The CDF method was also proved (Ceccherini, 2016) to be equivalent to the measurement–space–solution data fusion method (Ceccherini et al., 2009) that explicitly considered the case of measurements made in an incomplete space. Therefore, the three methods are equivalent among themselves, and for linear and moderately nonlinear problems, they are all equivalent to the simultaneous retrieval. Consequently, we expect that the choice of which among these three methods can be more efficiently used in an operational data fusion depends only on the implementation advantages. Studies that assess the implementation convenience of the three methods for different data fusion problems would be very useful. A significant difference in the implementation between the method proposed in Schneider et al. (2021) and the other two methods occurs when we have to combine more than two measurements. In this case, while the Kalman filter method requires a sequential approach in which we add one measurement at a time, the CDF and the measurement–space–solution data fusion methods have the advantage that they can be implemented by fusing all the available measurements in a single step.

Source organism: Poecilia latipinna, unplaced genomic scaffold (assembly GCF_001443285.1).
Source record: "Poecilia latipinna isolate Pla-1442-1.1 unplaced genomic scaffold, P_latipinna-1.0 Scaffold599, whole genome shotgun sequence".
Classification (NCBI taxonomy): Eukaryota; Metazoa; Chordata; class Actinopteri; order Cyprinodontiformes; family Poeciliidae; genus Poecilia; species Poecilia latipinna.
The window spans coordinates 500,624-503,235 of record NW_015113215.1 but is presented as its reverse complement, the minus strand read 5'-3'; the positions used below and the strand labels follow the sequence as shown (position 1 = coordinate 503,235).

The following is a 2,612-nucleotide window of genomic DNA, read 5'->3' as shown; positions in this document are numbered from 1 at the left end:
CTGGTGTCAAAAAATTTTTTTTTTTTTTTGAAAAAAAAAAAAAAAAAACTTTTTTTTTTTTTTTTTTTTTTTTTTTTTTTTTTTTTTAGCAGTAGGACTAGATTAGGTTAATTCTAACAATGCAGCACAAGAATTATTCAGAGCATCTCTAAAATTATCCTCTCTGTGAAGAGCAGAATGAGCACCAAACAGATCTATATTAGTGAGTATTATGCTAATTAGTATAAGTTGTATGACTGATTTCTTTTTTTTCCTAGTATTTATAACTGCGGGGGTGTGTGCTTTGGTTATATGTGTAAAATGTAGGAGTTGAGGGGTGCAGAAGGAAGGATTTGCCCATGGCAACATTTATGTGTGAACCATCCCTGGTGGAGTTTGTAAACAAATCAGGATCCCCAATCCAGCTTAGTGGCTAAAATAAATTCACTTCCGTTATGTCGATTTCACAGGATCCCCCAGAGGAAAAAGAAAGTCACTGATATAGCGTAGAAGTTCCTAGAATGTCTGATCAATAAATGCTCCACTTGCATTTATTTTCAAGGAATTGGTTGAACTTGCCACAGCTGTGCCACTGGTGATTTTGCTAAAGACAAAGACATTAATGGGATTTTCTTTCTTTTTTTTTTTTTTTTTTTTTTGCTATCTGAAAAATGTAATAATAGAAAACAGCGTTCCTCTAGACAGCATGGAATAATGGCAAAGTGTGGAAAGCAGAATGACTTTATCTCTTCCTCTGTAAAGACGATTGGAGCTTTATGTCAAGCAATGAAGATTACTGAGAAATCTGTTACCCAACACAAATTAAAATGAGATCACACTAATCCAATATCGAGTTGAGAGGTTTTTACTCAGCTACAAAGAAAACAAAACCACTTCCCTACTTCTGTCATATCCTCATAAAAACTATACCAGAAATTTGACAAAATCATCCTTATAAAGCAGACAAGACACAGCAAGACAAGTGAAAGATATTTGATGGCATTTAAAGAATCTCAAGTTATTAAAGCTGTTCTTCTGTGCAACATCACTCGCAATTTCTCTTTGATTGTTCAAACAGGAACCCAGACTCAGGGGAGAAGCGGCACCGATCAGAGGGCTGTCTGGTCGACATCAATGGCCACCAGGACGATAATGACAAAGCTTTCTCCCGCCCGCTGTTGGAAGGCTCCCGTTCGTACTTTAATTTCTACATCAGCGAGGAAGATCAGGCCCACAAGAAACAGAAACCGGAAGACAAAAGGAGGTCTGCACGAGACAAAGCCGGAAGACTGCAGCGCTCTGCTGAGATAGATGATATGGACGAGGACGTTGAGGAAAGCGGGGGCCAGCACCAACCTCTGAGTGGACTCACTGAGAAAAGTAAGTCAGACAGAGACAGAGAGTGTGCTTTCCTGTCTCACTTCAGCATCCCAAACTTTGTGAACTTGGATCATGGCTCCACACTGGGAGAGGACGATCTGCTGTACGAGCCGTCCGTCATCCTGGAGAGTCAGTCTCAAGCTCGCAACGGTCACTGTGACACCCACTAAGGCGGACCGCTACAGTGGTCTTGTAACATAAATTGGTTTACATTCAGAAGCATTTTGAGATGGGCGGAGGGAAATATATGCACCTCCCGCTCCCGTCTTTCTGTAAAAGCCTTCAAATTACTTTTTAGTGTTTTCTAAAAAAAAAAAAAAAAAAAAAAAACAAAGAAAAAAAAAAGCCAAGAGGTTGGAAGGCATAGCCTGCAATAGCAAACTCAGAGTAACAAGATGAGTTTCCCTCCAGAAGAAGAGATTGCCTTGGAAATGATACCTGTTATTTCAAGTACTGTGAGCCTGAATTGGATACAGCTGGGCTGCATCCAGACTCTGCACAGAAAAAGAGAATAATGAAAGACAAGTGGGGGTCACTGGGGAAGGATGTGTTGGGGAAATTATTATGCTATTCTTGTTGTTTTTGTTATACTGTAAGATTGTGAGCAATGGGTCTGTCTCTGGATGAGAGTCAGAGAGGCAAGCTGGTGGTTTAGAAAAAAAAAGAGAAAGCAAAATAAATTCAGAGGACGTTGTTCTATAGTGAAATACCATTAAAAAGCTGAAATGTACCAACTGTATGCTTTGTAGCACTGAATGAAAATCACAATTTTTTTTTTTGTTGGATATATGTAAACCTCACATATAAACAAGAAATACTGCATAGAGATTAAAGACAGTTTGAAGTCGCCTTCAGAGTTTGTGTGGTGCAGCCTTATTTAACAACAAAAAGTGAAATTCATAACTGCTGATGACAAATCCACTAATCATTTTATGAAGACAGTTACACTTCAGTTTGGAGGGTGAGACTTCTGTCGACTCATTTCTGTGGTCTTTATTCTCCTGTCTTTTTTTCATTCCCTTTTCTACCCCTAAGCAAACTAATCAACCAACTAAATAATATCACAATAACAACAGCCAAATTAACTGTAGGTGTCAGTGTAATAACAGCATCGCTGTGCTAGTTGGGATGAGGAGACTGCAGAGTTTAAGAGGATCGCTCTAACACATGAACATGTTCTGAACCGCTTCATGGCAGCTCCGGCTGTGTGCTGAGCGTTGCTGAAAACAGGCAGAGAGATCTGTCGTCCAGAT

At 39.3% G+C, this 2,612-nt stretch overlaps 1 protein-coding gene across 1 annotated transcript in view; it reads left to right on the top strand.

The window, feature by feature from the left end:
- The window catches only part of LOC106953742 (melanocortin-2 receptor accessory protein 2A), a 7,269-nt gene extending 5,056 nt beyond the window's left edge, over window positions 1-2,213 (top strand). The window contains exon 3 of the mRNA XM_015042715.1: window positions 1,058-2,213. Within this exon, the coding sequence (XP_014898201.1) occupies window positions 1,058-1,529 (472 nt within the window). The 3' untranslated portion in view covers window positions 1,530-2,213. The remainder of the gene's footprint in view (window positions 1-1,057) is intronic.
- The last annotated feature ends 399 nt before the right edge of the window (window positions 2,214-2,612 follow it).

No data sets were used in this article.
The author has declared that there are no competing interests.
Publisher’s note: Copernicus Publications remains neutral with regard to jurisdictional claims in published maps and institutional affiliations.
The author is grateful to Bruno Carli, for the useful discussions.
This paper was edited by Russell Dickerson and reviewed by Juying Warner, Matthias Schneider, and one anonymous referee.